Have you ever walked into a room, and filled it with sunshine? Do you have the power to elicit the most beautiful smiles merely by saying hello? Do others rush to greet you and embrace you as though you were the most important person in the world?
I have regularly experienced all of the above, not by being rich or famous, but simply by being daughter — to my elderly parents during their last years on earth.
Until they passed away, within 13 days of each other in 2008, I didn’t fully appreciate how much it meant to be so loved and cherished simply for being me. I now know that I will never again be loved on earth with that uniquely unselfish, unabashedly proud, and unconditional love of a parent for their child.
Mom died first, on the day they would have celebrated their 71st wedding anniversary. How could she be gone? She had always been there for me. Even in those last few years when dementia had set in, she always recognized my voice and broke into a radiant smile which lit up her gray-green eyes, blinded by macular degeneration. “Patty,” she would call. “Come give me a hug.”
Dad had dementia too, but he covered it well most of the time. Being alert and observant, his would roll his wheelchair into the kitchen as soon as he saw me pulling into the driveway. “Oh, you made my day! Honey, Patty’s here!” He would call out to my mom as she sat swathed in fleece blankets in her bright pink recliner.
My parents had always taken care of me. I remember mom holding cold compresses on my head and supporting me throughout agonizing waves of nausea during migraine attacks when I was a teenager. And, I can still see the trays of tea and broth and crackers she brought when the worst of it was over.
They were there when cancer surgery put an end to my dreams of having babies. They were devastated, but mom kept vigil with me, and dad cooked up all my favorite dishes.
We shared many happy times too — like the summer after my first year of college, when my best friend and I went to Europe with a study group. We had taken off a semester to “type our way to England.”. My parents gave me a small going away party with close family and friends.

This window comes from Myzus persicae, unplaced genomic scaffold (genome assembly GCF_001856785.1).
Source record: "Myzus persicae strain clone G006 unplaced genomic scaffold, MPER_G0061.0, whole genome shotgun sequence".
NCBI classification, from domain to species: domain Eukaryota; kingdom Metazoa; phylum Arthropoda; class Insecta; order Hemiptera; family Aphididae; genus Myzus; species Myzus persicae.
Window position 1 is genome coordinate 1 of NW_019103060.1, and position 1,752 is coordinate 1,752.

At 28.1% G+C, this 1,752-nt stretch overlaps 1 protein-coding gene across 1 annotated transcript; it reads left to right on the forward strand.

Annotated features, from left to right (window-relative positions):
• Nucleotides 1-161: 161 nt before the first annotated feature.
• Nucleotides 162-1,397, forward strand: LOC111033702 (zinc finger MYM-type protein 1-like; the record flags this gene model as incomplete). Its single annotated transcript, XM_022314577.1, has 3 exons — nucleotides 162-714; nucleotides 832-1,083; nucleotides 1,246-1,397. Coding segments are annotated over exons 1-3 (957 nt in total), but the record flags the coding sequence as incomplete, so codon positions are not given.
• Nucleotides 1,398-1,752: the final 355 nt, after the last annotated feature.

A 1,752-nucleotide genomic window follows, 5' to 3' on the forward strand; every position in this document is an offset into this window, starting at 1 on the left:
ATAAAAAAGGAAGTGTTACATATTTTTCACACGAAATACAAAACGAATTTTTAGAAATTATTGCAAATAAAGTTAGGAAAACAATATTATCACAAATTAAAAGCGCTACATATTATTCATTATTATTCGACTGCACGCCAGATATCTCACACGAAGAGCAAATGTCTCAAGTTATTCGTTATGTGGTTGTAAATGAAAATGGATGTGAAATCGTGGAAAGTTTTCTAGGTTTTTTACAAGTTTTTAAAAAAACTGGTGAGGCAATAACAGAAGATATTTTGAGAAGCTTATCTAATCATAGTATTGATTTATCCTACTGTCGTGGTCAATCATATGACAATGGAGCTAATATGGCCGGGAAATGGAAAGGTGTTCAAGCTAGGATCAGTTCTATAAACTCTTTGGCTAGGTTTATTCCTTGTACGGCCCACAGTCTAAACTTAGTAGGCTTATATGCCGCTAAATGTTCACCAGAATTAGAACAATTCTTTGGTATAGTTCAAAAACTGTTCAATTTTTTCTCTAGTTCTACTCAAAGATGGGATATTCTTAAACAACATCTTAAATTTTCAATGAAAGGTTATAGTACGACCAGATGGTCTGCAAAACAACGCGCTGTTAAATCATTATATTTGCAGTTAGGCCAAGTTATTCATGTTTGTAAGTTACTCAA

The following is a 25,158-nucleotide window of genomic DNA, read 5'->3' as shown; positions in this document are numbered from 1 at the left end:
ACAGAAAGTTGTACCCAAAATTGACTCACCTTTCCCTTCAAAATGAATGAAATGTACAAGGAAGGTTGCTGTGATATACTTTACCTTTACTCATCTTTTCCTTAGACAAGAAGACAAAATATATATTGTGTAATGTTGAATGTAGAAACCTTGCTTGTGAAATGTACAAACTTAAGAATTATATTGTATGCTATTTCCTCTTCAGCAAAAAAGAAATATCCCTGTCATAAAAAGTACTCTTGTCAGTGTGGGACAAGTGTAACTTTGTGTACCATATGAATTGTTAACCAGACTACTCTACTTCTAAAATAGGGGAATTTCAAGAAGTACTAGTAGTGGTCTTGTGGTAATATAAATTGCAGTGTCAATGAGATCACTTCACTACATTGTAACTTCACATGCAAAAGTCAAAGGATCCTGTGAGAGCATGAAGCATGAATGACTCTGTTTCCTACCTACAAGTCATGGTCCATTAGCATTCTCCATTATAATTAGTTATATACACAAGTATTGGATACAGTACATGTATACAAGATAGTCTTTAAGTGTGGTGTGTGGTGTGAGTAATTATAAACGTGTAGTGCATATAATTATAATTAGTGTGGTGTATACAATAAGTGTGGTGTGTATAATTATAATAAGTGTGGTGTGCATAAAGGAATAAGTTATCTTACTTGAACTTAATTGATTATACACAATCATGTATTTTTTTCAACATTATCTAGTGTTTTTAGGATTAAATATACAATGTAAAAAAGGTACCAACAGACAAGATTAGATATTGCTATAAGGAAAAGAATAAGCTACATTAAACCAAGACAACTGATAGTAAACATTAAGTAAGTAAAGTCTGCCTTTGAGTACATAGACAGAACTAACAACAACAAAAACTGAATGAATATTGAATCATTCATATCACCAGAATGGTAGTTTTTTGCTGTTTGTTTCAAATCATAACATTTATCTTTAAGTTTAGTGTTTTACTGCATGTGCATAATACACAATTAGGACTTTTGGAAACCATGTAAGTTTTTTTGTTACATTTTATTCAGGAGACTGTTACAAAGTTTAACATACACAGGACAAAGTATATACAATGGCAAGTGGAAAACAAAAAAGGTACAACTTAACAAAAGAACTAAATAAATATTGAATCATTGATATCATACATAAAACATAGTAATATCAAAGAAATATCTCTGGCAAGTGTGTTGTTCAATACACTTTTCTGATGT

But what I remember most about that party, and what I treasured more than any of the other gifts I received, was a glass coffee jar into which mom and dad had both collected all of their spare change over the preceding months. They surprised me with this extra bit of spending money.
I don’t remember how much was in that jar — perhaps around $50.00 or so. But it might as well have been a million dollars to me. I was so touched by the joy on their faces when they handed me this little sacrificial gift.
Mom worked in retail, and she bought up the cutest clothes as soon as they went to markdown, so that my sisters and I could have a nice wardrobe during our teen years. We had many good laughs over all the compliments we received on outfits that had cost less than ten dollars.
Dad borrowed on his life insurance to give me a beautiful wedding — because he wanted to.
Even as a child, I was humbled watching my parents deny themselves nice things in order to give my sisters and me piano lessons and pay tuition to Catholic schools.
But it was during those last five years of their lives, that they taught me more than I had learned in all those years growing up in the two-story, two bedroom brick home which they loved so much.
I experienced the great dignity which accompanies advanced age. There was something almost sacred about my parents in their helplessness and frailty. The trust in their eyes, the personal modesty they tried to maintain while being bathed and dressed by live-in caregivers was hauntingly beautiful.
My dad had been an artist, and even when Alzheimer’s had taken its toll, he still commented on the clothes my sisters and I wore — especially a pretty handbag or cool looking shoes. He also liked to study the art hanging on the walls of the many doctors’ offices we visited.
During their last years, I lost count of the answers to prayer, some miraculous, which were associated with my parents’ needs and care. Truly God has great tenderness for those who are old and infirm.
I am so grateful that I was able to be there for my parents during those last five years. It is my greatest comfort now in missing them….and it is one of God’s greatest gifts to me.
Both of their deaths were unexpected. Mom was only ill for two weeks before she left us, and dad died only five weeks after he was diagnosed with cancer the doctors had somehow overlooked for months. But all was as it was meant to be.
Our Blessed Lord took mom first, and dad never knew she was gone. We just had time to bury her and then to see him through the last week of his life. He didn’t know he was dying. God was so merciful. Dad slipped in and out of a coma, watching his beloved football games from his favorite chair on a Saturday afternoon, and drifted away to God (and mom) the next morning.
Losing them both at the same time was so hard, but was exactly what they would have wanted.
Of all that I miss about them, it is not what they gave when I was young or what they did when I needed them.
What I miss most of all is lighting up their lives and their faces simply by walking in the door. I miss being their child. No supermodel, no rock star ever received such an enthusiastic welcome. I felt like the most important person in the world.
But as much as my parents made me feel loved, what will God’s Love be? Like the Father of the prodigal son, will He not, with unrestrained Divine Love, rush down the path to meet us when we take our first steps into eternity?
Mom, Dad, I love you!